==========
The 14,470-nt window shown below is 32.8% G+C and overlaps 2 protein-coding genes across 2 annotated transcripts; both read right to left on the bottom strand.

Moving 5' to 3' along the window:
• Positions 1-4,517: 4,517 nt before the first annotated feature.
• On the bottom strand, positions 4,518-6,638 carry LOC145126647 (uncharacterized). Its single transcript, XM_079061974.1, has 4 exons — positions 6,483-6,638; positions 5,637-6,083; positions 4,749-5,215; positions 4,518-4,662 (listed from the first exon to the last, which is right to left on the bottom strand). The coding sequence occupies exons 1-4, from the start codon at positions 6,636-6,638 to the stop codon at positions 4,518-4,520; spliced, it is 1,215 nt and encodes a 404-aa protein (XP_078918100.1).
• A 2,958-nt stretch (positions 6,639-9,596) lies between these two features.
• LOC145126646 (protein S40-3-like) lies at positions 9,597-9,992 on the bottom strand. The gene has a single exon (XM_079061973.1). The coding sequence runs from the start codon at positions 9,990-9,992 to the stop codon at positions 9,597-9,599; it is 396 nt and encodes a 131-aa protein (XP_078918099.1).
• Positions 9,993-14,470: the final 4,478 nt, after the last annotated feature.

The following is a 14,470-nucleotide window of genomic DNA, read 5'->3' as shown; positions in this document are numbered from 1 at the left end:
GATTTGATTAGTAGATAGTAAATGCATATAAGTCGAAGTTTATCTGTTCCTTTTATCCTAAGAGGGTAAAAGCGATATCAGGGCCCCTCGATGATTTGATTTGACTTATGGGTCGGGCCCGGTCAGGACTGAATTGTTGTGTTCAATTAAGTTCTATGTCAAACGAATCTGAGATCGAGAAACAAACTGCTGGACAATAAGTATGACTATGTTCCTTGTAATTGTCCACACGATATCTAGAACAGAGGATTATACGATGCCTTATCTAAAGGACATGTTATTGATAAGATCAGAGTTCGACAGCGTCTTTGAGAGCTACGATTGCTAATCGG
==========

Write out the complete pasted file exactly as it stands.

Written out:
The 14,470-nt window shown below is 32.8% G+C and overlaps 2 protein-coding genes across 2 annotated transcripts; both read right to left on the bottom strand.

Moving 5' to 3' along the window:
• Positions 1-4,517: 4,517 nt before the first annotated feature.
• On the bottom strand, positions 4,518-6,638 carry LOC145126647 (uncharacterized). Its single transcript, XM_079061974.1, has 4 exons — positions 6,483-6,638; positions 5,637-6,083; positions 4,749-5,215; positions 4,518-4,662 (listed from the first exon to the last, which is right to left on the bottom strand). The coding sequence occupies exons 1-4, from the start codon at positions 6,636-6,638 to the stop codon at positions 4,518-4,520; spliced, it is 1,215 nt and encodes a 404-aa protein (XP_078918100.1).
• A 2,958-nt stretch (positions 6,639-9,596) lies between these two features.
• LOC145126646 (protein S40-3-like) lies at positions 9,597-9,992 on the bottom strand. The gene has a single exon (XM_079061973.1). The coding sequence runs from the start codon at positions 9,990-9,992 to the stop codon at positions 9,597-9,599; it is 396 nt and encodes a 131-aa protein (XP_078918099.1).
• Positions 9,993-14,470: the final 4,478 nt, after the last annotated feature.

The following is a 14,470-nucleotide window of genomic DNA, read 5'->3' as shown; positions in this document are numbered from 1 at the left end:
GATTTGATTAGTAGATAGTAAATGCATATAAGTCGAAGTTTATCTGTTCCTTTTATCCTAAGAGGGTAAAAGCGATATCAGGGCCCCTCGATGATTTGATTTGACTTATGGGTCGGGCCCGGTCAGGACTGAATTGTTGTGTTCAATTAAGTTCTATGTCAAACGAATCTGAGATCGAGAAACAAACTGCTGGACAATAAGTATGACTATGTTCCTTGTAATTGTCCACACGATATCTAGAACAGAGGATTATACGATGCCTTATCTAAAGGACATGTTATTGATAAGATCAGAGTTCGACAGCGTCTTTGAGAGCTACGATTGCTAATCGG